Tag Archives: dog training

My Chicken Hound

Retiree ‘Cotton’ helps drive the chickens home to roost. The chokeberries across the way are their favorites, putting the birds at risk for predators, including careless cars.

Driving poultry isn’t a very traditional job for a Pointer, but he loves it and it allows him to express his natural desire to hunt for and locate game. He’s still pretty steady and he still quarters, even though he hasn’t been ahead of a gun in quite a few years.

When the weather is bad, we send him on to locate the birds and round them up to their shelter. He doesn’t mind, since he is rewarded with his favorite shirt and a cozy place by the big couch. A priveledge few others get to enjoy.

He has successfully tracked truant birds and has learned quite on his own how to turn them towards home as opposed to drive them further afield.

I take him for granted. Like a favorite jacket or my car keys. Always there, always ready to do…SOMEthing….

Career disruptions, injuries and finances kept this dog from being great.

A sire of champions when he, himself is unfinished, protector and companion to my only child and demonstration dog/helpmate in the training of thousands of dogs over the course of the last eight years.

His uncanny ability to read dogs and his tolerance for puppies and foolish youth are legendary and the most valuable asset in my training arsenal. He is an indespensable, integral component of my personal success as a dog trainer and he deserves more credit than he’s gotten.

My best friend and one of the most versatile dogs I have ever owned.

Good boy, Cotton.

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Filed under Back Yard Chickens, Chickens, dog training, Hunting Dogs, Poultry, Soup Of The Day, Uncategorized

Minnesota Prepared to Enact New Dangerous Dog Act

On January 14th of the current year, District 66A Representative John Lesch ( rep.john.lesch@house.mn ) and Representative of District 64B Michael Paymar ( rep.michael.paymar@house.mn ) introduced a bill that would require owners or those individuals identified as owners of ‘dangerous or potentially dangerous dogs” to participate in responsible dog ownership classes. Additional information on this bill indicates that yet again the government is insinuating itself into the affairs of the people without truly addressing the needs of the community at large.

Read more here: https://www.revisor.leg.state.mn.us/bin/bldbill.php?bill=H0115.0.html&session=ls86

You may have to copy and paste the above link.

I have taken the liberty of posting the whole sordid mess here:

H.F. No. 115, as introduced – 86th Legislative Session (2009-2010) Posted on Jan 14, 2009

1.1A bill for an act
1.2relating to dogs; requiring certain dog owners to take responsible dog owner
1.3classes and pass certain tests; requiring maintenance of a database; proposing
1.4coding for new law in Minnesota Statutes, chapter 347.
1.5BE IT ENACTED BY THE LEGISLATURE OF THE STATE OF MINNESOTA:

1.6 Section 1. [347.57] DEFINITIONS.
1.7 Subdivision 1. Applicability. The definitions in this section apply to sections
1.8347.57 to 347.67.
1.9 Subd. 2. Animal control authority. “Animal control authority” means an agency of
1.10the state, county, municipality, or other governmental subdivision of the state which is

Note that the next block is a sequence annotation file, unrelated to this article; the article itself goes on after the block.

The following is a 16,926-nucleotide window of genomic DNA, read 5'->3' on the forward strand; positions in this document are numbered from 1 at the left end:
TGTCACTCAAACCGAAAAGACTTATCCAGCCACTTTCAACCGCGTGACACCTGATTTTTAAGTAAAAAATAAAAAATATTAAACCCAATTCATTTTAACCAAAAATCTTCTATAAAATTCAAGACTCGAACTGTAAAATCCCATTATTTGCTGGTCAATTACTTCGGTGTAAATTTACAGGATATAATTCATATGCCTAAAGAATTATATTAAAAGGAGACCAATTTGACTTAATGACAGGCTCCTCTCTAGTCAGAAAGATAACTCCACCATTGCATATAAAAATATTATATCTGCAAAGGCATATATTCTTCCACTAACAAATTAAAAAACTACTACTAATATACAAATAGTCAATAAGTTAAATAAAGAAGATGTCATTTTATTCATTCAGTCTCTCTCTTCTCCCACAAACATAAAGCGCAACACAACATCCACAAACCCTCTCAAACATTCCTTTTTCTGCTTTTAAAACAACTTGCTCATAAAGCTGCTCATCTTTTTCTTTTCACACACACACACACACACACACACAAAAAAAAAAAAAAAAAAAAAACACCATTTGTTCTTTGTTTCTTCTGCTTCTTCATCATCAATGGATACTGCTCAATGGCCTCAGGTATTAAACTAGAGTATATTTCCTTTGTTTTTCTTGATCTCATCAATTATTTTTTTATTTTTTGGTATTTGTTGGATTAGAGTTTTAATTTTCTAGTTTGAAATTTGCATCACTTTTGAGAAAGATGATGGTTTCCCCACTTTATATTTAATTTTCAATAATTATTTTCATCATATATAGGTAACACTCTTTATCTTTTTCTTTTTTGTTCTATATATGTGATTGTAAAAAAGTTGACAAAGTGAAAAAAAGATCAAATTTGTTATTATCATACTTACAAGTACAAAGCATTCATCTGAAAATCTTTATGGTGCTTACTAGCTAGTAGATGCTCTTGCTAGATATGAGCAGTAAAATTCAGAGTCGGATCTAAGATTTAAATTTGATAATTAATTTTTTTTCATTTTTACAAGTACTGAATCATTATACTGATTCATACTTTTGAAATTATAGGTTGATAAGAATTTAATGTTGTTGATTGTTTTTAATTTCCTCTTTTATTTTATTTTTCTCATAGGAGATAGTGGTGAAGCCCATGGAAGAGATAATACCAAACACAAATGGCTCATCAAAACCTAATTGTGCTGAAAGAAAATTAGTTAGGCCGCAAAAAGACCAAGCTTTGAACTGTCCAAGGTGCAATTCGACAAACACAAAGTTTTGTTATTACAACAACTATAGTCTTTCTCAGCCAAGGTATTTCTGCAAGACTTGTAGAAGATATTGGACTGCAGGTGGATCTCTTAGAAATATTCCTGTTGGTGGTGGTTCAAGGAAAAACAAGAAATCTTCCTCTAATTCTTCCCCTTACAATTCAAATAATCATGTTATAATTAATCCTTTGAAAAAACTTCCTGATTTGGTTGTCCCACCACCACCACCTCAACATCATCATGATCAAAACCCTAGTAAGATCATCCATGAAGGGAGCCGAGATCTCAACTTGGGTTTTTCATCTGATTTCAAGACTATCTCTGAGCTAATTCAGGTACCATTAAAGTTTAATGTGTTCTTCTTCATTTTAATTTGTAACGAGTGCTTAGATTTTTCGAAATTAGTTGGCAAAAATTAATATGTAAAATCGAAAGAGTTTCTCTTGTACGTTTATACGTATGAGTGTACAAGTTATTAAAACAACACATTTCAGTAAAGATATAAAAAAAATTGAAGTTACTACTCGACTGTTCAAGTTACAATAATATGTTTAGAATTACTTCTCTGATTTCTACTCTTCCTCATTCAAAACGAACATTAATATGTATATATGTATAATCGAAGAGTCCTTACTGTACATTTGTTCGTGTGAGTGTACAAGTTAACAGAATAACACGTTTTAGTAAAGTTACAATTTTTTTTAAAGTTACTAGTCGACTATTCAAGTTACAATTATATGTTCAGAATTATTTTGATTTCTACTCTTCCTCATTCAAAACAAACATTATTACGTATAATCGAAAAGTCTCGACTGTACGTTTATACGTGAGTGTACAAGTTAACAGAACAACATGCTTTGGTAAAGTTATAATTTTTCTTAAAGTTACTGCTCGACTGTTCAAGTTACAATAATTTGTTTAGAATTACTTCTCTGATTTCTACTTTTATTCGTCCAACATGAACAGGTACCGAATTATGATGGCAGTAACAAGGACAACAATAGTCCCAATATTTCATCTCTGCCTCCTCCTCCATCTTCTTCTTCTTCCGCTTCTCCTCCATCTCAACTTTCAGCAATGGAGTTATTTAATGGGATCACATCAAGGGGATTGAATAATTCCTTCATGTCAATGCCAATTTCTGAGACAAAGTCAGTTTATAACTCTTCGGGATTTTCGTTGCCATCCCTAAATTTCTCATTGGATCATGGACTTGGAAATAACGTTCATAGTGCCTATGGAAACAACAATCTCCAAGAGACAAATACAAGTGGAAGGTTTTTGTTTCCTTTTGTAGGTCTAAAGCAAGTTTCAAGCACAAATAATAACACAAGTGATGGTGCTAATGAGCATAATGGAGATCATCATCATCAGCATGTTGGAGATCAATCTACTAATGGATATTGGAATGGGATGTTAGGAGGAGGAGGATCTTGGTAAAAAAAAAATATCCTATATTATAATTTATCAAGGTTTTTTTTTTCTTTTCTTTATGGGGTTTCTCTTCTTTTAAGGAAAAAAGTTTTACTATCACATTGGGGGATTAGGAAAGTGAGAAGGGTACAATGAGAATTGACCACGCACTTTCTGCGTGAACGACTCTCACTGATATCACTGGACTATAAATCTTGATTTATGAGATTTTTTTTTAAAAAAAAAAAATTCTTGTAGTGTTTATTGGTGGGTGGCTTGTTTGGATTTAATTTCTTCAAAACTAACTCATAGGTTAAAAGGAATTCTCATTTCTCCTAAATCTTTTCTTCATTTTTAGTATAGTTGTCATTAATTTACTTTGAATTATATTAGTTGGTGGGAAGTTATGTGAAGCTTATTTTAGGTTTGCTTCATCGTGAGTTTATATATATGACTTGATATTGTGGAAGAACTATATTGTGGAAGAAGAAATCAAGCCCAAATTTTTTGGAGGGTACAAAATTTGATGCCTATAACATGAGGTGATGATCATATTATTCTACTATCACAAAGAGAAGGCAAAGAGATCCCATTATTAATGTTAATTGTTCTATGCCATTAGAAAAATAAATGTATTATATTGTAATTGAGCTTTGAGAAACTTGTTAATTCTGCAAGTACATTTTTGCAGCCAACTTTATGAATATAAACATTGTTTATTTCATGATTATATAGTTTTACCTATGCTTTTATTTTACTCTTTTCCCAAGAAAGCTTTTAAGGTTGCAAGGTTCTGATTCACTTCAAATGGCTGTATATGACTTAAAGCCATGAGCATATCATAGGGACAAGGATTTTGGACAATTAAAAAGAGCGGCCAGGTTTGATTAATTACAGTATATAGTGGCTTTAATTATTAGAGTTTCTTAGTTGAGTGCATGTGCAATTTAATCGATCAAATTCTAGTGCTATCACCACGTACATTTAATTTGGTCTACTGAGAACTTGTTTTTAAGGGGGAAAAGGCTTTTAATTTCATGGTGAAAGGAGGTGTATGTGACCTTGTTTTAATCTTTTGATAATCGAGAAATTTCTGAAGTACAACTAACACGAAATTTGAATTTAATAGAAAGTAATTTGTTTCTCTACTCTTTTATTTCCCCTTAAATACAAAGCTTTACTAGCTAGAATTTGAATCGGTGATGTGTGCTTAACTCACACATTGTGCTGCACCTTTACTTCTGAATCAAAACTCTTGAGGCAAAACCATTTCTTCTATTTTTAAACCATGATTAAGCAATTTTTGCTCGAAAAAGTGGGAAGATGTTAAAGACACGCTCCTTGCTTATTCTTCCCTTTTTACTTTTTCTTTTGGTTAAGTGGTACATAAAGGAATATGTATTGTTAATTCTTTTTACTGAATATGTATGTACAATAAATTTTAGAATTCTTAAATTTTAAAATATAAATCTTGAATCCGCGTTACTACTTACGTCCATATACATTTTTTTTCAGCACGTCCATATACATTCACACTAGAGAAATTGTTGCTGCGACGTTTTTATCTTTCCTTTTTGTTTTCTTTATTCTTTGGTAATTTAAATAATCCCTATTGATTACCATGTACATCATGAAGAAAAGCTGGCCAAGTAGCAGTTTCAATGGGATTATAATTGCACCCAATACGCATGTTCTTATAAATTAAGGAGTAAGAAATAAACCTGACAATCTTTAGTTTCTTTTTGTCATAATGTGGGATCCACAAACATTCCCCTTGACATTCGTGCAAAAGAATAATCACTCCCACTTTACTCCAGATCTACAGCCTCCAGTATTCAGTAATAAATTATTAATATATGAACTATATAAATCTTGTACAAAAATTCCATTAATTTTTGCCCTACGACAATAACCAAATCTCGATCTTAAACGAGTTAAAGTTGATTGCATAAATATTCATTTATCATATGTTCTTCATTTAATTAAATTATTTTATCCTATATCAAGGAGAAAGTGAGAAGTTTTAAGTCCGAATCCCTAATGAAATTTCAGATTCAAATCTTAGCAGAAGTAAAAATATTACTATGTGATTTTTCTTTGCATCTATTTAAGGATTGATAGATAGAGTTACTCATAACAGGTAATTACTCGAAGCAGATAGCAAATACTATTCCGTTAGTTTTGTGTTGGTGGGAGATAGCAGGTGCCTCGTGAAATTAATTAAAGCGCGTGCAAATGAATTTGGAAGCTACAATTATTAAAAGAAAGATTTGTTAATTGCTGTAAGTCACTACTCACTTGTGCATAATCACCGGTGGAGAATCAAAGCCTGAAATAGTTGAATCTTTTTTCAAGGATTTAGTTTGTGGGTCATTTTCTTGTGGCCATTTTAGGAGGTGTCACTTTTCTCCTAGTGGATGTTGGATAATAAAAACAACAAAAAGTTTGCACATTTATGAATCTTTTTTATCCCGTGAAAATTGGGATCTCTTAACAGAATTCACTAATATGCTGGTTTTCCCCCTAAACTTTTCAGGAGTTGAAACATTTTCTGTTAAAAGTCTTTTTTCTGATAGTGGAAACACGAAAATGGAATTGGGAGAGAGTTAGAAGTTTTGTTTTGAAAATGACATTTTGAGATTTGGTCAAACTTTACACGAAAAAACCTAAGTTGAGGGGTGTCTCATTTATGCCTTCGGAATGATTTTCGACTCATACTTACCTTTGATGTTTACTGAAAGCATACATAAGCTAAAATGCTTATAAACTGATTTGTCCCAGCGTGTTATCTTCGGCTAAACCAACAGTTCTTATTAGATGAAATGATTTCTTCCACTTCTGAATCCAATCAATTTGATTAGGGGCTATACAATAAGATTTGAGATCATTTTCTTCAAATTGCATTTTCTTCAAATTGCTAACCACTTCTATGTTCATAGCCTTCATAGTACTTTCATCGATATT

1.11responsible for animal control operations in its jurisdiction.
1.12 Subd. 3. Class training manual. “Class training manual” means the materials used
1.13to train the facilitator and the materials used by facilitators to train the dog owner.
1.14 Subd. 4. Dog owner. “Dog owner” means the owner of a dog that has been declared
1.15dangerous or potentially dangerous.
1.16 Subd. 5. Facilitator. “Facilitator” means a person who teaches the responsible dog
1.17owner class and administers the test to the dog owner.
1.18 Subd. 6. Program manager. “Program manager” means the person who oversees
1.19and coordinates the responsible dog owner class, trains the facilitators, and handles
1.20recordkeeping of the classes.
1.21 Subd. 7. Responsible dog owner class. “Responsible dog owner class” means a
1.22class for owners of dogs that have been declared dangerous or potentially dangerous
1.23under section 347.50.

2.1 Sec. 2. [347.58] RESPONSIBLE DOG OWNER CLASS.
2.2(a) The owner of a dog that has been declared dangerous or potentially dangerous
2.3under section 347.50 must take and pass the responsible dog owner class lasting
2.4approximately four hours. A photo identification of the dog owner is required at the time
2.5of the class to confirm ownership of the dog. The dog owner must enroll in a class within
2.630 days of the dog being declared potentially dangerous or dangerous. The dog owner
2.7must attend the class at the next scheduled class date. The class is for the owner of the
2.8dog only; dogs are not allowed in the class.
2.9(b) Dog owners who own dogs that were previously declared dangerous must
2.10take the responsible dog owner class. The dog owner must attend the class at the next
2.11scheduled class date after the effective date of this section.
2.12(c) The Department of Public Safety must charge the dog owner a reasonable fee for
2.13attending the class.

2.14 Sec. 3. [347.59] PROGRAM MANAGER.
2.15(a) The program manager must be:
2.16(1) a veterinarian in good standing in Minnesota with a minimum of three years
2.17experience; or
2.18(2) a person with a minimum of five years experience working in an animal-related
2.19field, including knowledge and training of dog behavior and education of the public on
2.20dog behavior.
2.21(b) A background check must be performed on a person applying to be a program
2.22manager. The applicant must pass the background check without any violations prior to
2.23being appointed. No person who has been convicted of animal cruelty under Minnesota